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on Jul 1, 2015 in Landscape Photography

Little House on The …

I’ve gone past this house on the ridge for decades and not once, have I stopped to photograph it. Oh, I’ve looked at it but it’s never caught my attention, until this time. The storm was passing pretty quickly and as it did so, the light would paint the landscape and that’s what caught my attention. Shooting with the D4s / 80-400VR3, I walked up to the fence line and waited. The first thing I know many of you will say is, “That bright pole on the right bugs me.” OK, I like it and in fact, that was central to the way I set up the frame, obviously since that’s what you see. The subject though, the house, you can’t help but see EVEN with that pole. So, that pole isn’t that big a deal, just a matter of taste. But if you cover up that pole with your hand, the photo looses it’s sense of depth and place. Now if the rest of the telephone poles had...

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on Jul 1, 2015 in Wildlife Photography

Finger … faster!

This Cliff Swallow colony has nested in the same place forever! Every year I swear I’m going to spend more time at it than the year before and get the image. Sadly, some years I don’t make it down at all, other years which this is looking to be like, only once. It kills me to have such a marvelous opportunity and not take advantage of it. You see, what makes this colony of Cliff Swallows special is, they are nesting below eye level and just feet away! Yep, don’t have to shoot up at them but down. How cool is that! So there I am shooting away with...

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on Jun 26, 2015 in Landscape Photography

Glory On High!

Left the house at 01:30 for the airport. Finally arrived to catch a different flight at 12:40. Then flight out of DEN was delayed cause of storms. So at 20:40 we lifted off and in avoiding the storm to the north and our destination, we went east then northwest and it took us into an amazing show. These are four clicks taken with the D750 / 14-24AFS out the window as we zoomed about. It was spectacular, simply glory on...

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on Jun 23, 2015 in Wildlife Photography

Long Lens Depth

They live at the top of the world. The animals the color of winter, Mountain Goats have long been a favorite species of mine. Their home is nothing short of spectacular! How do you say that in a photograph? This recent photo is a quick example (not the best though) to illustrate my point. How do you say in the same frame, “They live at the top of the world?” Well, you gotta include that in the frame and the easiest way is with a long lens. Not for image size cause as you can see, that’s not what I’ve done. But because of the narrow angle of view and ability to pull in the background. Shooting with the D4s/ 80-400VR3 at 250mm and getting below the Billy, the background pops and in doing so, makes it pop while telling its story. It’s a simple recipe that works so powerfully, long lens...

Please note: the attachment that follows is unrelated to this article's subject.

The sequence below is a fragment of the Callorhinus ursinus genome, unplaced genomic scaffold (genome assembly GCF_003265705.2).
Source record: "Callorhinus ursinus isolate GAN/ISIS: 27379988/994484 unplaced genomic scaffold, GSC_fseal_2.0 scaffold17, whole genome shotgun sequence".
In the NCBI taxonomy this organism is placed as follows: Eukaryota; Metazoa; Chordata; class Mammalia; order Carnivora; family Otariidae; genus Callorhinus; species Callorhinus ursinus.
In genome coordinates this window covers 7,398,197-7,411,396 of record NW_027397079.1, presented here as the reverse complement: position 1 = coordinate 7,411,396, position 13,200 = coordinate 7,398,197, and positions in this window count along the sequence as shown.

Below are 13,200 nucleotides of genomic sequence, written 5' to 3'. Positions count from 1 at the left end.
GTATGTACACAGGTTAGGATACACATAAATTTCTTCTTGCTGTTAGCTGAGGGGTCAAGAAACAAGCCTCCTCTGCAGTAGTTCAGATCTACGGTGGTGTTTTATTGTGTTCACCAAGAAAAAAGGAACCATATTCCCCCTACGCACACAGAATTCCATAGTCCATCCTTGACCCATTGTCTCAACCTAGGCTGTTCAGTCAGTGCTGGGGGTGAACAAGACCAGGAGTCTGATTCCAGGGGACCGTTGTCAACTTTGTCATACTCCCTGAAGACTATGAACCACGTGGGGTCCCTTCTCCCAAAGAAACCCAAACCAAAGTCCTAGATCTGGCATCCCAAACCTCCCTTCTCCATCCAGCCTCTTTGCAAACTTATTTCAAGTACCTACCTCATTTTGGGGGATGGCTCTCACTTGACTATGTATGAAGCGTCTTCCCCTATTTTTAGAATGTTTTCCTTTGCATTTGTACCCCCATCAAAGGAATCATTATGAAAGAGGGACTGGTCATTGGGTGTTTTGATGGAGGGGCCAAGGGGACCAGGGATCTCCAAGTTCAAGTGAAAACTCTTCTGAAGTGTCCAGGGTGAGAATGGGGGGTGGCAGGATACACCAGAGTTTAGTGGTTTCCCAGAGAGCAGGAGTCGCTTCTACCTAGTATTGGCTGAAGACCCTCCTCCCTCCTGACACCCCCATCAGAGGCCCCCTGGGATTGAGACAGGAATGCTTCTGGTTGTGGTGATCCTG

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on Jun 22, 2015 in Wildlife Photography

Bad Light for Color?

Many all black bird species have a gorgeous iridescence to them, when, and this is the important part, when they have a direct light source on blaring on them. The iridescence works on the very basic light principle, angle of incidence equals angle of reflection. This means in simple terms, the sun must be higher in the sky than we would normally like to see those colors in the black. It also means that if we use flash, in a hot shoe or in a flash bracket, this does not get the flash far enough away from the camera to get a big blaze of that color. You can simply think of it as requiring bad light to get those colors. How do you make than a decent looking photograph if you have hot, constrastly light in order to get that iridescence in the black? There are a couple of things you can do and I share these photos of a Brewer’s Blackbird to illustrate them. I’m shooting across...

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on Jun 18, 2015 in Wildlife Photography

Their Level

There is nothin more common in the Northern Latitudes then the Columbian Ground Squirrel! And when it comes to the basic challenge of making the uncommon of the common, you can easily find hours of fun in chasing the Columbian with your lens. In early spring as the snow is still melting away, they are coming our of hibernation and they have two things on their mind, food and sex. That means photographers who are patient meld into the background. This gives you the opportunity to shoot them at their level making the uncommon out of the common. With food and sex on their minds, getting close physically is rather simple. All it really takes is a little time and observation. They will telegraph where they like to sit and spy on each other and that’s where you need to get. Shooting with the D4s & 80-400VR3, the top image was taken while I was down on one knee. Shooting at 400mm, the CGS went about lookin about, groomin...

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